The process of plant litter decomposition is opposed to photosynthesis in the global nutrient cycles and therefore of outermost importance for the functioning of most ecosystems. In forest ecosystems, highly complex microbial communities dominated by fungi degrade the plant remains. By preferably utilizing the most easily degradable compounds at a time, their activity causes changes in the chemical composition of the plant litter. This again entails compositional shifts in the fungal community towards taxa or genotypes being most capable of degrading the respective compounds. In temperate regions, the resulting changes in fungal community composition along vertical soil profiles become even more complex due to different temperatures favoring different fungal taxa throughout the year’s course.
While the decomposer community is usually dominated by saprobic soil fungi, recent studies provide evidence that also endophytic fungi play a major role at certain decomposition stages. Predominantly, they are involved in the very early stages by rapidly utilizing readily available soluble sugars after leaf fall, but some taxa may remain active throughout the whole decomposition process. However, endophytic fungi seem not to be involved in the energy consuming degradation of highly recalcitrant compounds, such as lignin, which limits of litter decomposition at the late stages. While there is growing evidence that mycorrhizal fungi, benefitting from energy supply from the host plants, may contribute to this process, their involvement in litter degradation is still under debate.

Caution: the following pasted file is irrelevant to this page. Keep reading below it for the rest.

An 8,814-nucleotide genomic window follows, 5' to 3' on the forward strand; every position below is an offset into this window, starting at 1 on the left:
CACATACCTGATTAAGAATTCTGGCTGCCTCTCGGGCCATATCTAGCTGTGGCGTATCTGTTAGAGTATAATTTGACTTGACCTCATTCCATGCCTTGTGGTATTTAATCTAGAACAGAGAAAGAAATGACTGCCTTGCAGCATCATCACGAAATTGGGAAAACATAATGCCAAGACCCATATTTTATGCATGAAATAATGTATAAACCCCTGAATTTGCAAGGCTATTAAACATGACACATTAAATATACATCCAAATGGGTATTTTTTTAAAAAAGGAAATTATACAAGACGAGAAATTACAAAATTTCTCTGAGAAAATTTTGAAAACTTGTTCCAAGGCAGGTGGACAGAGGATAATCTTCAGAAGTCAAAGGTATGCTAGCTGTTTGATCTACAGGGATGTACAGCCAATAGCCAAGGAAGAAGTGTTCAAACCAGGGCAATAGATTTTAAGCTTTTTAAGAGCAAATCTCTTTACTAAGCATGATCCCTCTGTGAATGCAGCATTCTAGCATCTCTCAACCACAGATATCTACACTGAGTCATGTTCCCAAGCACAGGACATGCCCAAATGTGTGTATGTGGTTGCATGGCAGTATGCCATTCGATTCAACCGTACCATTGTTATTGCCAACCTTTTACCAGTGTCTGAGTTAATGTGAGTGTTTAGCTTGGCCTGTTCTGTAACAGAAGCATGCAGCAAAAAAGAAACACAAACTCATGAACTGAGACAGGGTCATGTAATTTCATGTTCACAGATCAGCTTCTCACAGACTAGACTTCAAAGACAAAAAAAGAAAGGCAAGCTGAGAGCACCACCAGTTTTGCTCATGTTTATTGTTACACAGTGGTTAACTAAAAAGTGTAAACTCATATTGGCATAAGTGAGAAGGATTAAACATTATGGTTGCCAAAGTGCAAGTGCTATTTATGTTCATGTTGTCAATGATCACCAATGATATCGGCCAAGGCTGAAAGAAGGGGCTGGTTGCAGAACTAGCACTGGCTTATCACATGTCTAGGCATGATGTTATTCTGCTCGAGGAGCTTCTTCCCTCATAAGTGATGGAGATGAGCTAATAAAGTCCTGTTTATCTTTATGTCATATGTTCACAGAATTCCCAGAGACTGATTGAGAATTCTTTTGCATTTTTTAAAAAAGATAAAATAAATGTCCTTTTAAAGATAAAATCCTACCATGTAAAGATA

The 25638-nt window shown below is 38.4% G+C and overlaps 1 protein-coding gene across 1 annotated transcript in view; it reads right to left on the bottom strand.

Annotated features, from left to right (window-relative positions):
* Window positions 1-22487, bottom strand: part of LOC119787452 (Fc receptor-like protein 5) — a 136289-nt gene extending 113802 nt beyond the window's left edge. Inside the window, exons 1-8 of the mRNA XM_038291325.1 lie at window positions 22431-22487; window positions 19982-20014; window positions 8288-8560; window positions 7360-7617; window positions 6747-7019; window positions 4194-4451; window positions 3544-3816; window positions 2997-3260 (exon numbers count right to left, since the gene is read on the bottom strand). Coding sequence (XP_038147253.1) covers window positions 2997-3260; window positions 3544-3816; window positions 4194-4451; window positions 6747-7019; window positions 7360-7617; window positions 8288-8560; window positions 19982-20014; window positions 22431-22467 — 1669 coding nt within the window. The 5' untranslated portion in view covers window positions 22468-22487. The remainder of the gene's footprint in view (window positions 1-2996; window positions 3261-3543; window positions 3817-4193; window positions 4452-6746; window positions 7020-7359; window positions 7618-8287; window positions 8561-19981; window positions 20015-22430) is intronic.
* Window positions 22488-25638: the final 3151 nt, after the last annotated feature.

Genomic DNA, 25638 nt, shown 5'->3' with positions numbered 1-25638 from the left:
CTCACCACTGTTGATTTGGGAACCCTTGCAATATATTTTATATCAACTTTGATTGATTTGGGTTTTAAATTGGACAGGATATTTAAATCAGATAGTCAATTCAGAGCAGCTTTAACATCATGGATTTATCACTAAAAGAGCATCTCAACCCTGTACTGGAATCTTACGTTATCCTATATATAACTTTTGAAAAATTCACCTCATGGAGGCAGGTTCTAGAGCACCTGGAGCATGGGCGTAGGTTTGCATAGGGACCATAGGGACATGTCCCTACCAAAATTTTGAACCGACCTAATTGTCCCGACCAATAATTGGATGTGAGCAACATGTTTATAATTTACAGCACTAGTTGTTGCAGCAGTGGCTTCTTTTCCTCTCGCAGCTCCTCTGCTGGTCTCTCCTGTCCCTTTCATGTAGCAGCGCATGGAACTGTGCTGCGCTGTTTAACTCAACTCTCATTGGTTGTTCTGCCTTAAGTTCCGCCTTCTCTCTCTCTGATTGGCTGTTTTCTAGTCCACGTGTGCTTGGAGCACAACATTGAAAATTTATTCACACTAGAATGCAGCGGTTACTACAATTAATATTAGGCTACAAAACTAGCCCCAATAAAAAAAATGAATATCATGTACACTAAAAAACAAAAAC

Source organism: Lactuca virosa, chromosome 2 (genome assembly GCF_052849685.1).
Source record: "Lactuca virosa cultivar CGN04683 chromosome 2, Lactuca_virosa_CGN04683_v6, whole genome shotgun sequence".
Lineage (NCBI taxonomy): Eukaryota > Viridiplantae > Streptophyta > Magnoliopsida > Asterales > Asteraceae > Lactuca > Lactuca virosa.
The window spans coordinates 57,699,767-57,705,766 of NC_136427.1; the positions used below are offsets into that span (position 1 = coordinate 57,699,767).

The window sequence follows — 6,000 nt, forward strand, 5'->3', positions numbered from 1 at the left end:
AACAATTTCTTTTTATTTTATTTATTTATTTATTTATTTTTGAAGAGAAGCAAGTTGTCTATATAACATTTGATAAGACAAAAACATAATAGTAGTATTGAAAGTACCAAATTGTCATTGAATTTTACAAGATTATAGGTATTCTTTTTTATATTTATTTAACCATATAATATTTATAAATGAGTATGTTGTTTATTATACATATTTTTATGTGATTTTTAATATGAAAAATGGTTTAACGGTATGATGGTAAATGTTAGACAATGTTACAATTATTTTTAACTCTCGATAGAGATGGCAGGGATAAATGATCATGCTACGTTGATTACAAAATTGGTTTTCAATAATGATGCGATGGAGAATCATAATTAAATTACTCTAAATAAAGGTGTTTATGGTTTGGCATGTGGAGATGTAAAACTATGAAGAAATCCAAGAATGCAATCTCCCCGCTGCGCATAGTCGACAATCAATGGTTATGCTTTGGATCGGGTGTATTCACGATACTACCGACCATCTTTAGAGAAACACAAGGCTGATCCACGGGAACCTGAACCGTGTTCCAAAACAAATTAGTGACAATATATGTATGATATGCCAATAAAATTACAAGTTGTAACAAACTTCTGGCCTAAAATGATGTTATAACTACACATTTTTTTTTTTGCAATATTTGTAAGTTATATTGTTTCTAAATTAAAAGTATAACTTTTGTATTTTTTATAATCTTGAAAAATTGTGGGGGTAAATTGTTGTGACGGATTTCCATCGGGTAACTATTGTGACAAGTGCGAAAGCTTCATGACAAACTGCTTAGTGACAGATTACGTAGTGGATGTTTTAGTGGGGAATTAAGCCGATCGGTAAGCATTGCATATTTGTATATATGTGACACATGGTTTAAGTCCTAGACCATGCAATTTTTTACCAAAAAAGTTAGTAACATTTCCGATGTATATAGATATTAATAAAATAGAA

Nevertheless, recent advances in methodology greatly facilitated unraveling the complex processes accomplished by litter degrading fungi and the interrelations among the different ecological groups. These methods include massive parallel sequencing (‘Next Generation Sequencing’) as well as high-density microarrays and the miniaturization of enzyme assays for high throughput application.
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